Vital Signs

The Poet as Cleaning Lady

Kristine Thatcher's play Niedecker, produced earlier this year by the Women's Project at the Apple Corps Theatre in New York, is about paradoxes. It is the story of the reclusive poet Lorine Niedecker (1903-1970). She has been dead almost twenty years and is largely forgotten, but when she was alive Ezra Pound championed her. Basil Bunting said that she was "the best living poetess. No one is so subtle with so few words," and Peter Yates called her the "most absolute poetess in our language since Emily Dickinson."

Thatcher's play focuses on the last three years of Niedecker's life, spent (like most of her 67 years) in the small rural community of Ft. Atkins, Wisconsin. For those unaware of the reallife story of Lorine Niedecker, the play raises more questions than it answers. For instance, why would this talented woman choose to live in such an anti-intellectual atmosphere, where her husband and neighbors undermine her poetry, which she feels is essential to her life?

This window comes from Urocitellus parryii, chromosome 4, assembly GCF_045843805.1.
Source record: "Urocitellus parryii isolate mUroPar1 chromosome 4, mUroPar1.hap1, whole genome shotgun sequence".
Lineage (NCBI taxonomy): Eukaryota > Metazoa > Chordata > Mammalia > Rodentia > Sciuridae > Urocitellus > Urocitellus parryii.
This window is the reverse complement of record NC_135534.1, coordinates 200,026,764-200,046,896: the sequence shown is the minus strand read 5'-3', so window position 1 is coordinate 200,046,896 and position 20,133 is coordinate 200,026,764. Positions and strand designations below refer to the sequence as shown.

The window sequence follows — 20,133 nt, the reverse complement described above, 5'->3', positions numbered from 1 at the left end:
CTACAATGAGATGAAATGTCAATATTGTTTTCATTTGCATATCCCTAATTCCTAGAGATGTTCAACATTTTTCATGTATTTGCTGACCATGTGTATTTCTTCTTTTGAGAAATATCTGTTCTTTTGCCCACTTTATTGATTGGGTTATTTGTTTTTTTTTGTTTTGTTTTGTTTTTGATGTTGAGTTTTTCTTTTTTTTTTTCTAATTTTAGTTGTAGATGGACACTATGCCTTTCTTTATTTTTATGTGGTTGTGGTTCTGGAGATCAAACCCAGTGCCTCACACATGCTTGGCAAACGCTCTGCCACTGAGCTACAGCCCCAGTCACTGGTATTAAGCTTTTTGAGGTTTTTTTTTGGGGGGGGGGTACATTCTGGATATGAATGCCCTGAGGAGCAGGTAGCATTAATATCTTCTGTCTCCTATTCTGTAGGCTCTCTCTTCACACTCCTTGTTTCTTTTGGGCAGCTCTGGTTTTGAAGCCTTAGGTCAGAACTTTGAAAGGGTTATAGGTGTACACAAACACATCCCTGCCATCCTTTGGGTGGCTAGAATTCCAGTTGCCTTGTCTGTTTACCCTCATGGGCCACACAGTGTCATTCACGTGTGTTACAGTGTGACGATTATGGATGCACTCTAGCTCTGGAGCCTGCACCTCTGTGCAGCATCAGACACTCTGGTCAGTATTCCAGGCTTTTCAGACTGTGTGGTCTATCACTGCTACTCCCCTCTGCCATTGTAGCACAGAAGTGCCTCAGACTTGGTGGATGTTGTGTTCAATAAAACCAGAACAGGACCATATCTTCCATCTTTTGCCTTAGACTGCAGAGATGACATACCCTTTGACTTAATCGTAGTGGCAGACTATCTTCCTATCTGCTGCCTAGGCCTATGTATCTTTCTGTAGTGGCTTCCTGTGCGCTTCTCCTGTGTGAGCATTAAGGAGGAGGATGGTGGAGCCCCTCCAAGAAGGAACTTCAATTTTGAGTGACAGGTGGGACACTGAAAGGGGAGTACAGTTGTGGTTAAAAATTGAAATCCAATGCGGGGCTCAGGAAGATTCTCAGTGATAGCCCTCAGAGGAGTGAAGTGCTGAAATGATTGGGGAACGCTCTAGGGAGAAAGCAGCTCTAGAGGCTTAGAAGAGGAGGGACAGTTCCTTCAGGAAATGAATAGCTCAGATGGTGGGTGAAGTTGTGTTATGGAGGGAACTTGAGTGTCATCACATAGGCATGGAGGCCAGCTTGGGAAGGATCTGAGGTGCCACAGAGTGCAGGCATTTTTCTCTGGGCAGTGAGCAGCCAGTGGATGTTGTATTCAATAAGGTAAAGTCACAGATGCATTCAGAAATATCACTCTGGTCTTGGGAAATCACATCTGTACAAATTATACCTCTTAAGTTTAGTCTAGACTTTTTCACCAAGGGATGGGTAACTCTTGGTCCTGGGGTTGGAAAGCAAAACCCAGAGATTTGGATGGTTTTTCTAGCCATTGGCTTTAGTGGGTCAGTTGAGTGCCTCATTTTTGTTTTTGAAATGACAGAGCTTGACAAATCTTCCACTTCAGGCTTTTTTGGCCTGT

The play does not do justice to reality. It accentuates the small, the remote, and the alienated in Lorine Niedecker's life. It makes us wonder how she ever became known, much less an emerging star in the constellation of poets. Thatcher leads us to believe that Niedecker only had a few poems published in obscure periodicals, that she was completely out of touch with any literary scene, and that no one of any...

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